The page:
There are certain artists whose impact on culture is incalculable: the true visionaries, who pick up a brush, pen, or drum machine and unlock entirely new avenues of expression, moving the horizon like a goalpost. While many hands have worked to mold electronic music into the array of shapes it takes today, few have left such an indelible mark on the genre’s proliferation that continue to defy categorization, time, or place as Carl Craig. Whether by elevating the already stratospheric sounds of Detroit’s techno originators, to laying the foundations for UK jungle and drum & bass music, to expanding our collective conception of raves and rave culture, Carl’s impact can be felt in every corner of the techno zeitgeist.
Emerging in the Detroit scene of the late 1980’s, Carl quickly became known for his visionary DJ sets and innovative productions featuring a broader palette of sounds previously unheard on the dancefloor. After founding Planet E Communications in 1991, Carl began a tireless release schedule across numerous monikers -- Innerzone Orchestra, 69, and Paperclip People to name a few -- while also working to incubate new artists interested in expanding the Detroit sound. Landmark albums such as Landcruising and More Songs About Food and Revolutionary Art still standout among a crowded field as towering examples of what techno can aspire to be.
With an eye forever on the future, Carl Craig’s involvement and support of Blast Radio has been critical from day one. Through administering early “stress tests” on the servers, to sharing original unreleased tracks and mixes with listeners, Carl helped lay the foundation for the burgeoning community that’s continuing to ferment with each new broadcast. “I make music to satisfy my soul, and when I perform, I invite others into my world,” Carl has said, and these worlds are proving to be as vast as his back catalog. After a brief hiatus to accommodate a long-awaited summer tour, Carl returned to the Blast Radio airwaves with renewed tenacity. Each broadcast has functioned as its own unique sonic journey: where some clock in at the 10-hour mark, packed wall-to-wall with floor stomping bangers, others are more circuitous and evolving, oscillating between the meditative and the metaphysical.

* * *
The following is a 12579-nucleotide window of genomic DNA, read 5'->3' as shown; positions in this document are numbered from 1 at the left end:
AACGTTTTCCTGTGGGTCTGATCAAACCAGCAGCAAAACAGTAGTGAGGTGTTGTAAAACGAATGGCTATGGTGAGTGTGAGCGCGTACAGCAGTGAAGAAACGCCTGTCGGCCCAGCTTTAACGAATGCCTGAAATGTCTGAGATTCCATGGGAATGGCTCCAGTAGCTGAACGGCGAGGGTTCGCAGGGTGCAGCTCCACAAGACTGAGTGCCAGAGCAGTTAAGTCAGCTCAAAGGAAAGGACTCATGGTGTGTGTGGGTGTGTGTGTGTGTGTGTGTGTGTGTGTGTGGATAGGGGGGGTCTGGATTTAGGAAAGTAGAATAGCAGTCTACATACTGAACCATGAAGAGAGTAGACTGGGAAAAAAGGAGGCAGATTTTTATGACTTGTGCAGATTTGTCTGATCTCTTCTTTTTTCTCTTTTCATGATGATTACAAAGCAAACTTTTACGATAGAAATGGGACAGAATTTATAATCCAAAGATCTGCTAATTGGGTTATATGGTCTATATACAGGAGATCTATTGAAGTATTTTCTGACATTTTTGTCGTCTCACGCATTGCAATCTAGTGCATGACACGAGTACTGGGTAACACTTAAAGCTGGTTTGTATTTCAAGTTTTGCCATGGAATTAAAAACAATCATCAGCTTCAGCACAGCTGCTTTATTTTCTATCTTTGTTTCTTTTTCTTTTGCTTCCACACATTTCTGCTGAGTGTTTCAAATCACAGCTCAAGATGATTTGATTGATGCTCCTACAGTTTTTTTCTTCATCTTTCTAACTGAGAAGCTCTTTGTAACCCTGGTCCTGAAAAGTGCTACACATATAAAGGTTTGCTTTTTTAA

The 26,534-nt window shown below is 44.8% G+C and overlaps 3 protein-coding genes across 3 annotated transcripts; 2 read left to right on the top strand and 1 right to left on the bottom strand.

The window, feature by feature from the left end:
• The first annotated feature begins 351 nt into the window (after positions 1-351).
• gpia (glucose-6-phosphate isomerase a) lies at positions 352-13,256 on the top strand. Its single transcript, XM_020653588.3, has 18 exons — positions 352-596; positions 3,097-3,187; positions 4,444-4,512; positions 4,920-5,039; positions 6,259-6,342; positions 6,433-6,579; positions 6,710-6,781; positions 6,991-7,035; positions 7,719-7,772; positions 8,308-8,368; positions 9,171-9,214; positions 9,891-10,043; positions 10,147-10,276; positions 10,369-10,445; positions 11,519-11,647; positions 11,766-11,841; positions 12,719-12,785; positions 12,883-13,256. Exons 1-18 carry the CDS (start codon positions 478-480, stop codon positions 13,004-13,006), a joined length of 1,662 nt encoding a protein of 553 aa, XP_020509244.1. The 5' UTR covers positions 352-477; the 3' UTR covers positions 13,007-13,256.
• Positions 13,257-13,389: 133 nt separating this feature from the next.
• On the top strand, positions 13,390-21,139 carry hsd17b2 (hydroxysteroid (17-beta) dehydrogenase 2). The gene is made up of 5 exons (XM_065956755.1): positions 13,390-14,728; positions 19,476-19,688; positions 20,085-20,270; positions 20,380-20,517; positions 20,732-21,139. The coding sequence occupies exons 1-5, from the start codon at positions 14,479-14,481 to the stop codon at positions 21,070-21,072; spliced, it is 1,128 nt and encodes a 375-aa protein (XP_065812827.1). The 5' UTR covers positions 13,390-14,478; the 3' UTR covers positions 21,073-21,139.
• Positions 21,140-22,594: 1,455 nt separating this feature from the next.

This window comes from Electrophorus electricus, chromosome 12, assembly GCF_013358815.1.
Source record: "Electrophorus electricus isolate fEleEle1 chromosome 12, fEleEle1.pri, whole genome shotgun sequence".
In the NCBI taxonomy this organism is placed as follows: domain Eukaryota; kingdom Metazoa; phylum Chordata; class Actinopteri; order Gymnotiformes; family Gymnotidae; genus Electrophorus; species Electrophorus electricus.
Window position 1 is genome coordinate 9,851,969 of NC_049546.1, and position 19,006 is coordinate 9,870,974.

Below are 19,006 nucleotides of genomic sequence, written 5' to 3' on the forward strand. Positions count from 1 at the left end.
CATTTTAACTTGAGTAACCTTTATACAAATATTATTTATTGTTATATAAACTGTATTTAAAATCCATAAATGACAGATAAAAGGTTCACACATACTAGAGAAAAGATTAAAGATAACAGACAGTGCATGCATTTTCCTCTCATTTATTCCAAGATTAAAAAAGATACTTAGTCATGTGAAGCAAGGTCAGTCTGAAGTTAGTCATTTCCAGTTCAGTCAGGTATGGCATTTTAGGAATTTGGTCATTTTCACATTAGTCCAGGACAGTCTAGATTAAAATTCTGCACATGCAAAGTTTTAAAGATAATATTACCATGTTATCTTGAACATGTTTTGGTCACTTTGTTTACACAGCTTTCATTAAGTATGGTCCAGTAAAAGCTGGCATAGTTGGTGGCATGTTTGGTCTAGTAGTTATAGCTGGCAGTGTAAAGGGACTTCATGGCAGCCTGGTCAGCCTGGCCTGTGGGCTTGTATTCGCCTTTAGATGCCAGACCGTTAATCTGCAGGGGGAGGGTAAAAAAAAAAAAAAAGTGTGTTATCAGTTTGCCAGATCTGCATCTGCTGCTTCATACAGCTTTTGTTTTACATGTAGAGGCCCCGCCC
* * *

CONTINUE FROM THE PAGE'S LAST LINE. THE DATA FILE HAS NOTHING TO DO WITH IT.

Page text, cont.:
This is a duality Carl explored in his stunning sound installation Party/After-Party recently on display at the Dia:Beacon in New York, that mapped the liminal space between euphoria and the inevitable creep of a blue monday. “In contrast to the glamorous perception of the touring musician, I wanted to reflect the isolation of the many hours spent alone in hotel rooms and the tinnitus that I, and many other artists, have to contend with as a result of our work,” Carl’s said in his artist statement. Where techno began as a rebuke against the mechanization of labor in Motor City, DJs ended up serving a different subsect of machines.
But unlike the Silicon Valley pipedream of digitized immortality, some technology can be harnessed to recenter the human experience. Where isolation, prolonged travel, and auditory damage permeated life on the road, Carl has been finding solace broadcasting from his home studio in Detroit, MI. Settling in after a recent trip to Montreal, Carl treated listeners to a 2-hour set of early dancehall, rock steady, and expansive dub techno tracks that come from colder climates. “Dub Sessions, coming straight from my hands to your ears,” Carl said, his voice floating into the mix as the beat bowed to the slow wave of a filter. “I hope you’re enjoying the show,” he paused, “because I sure am.”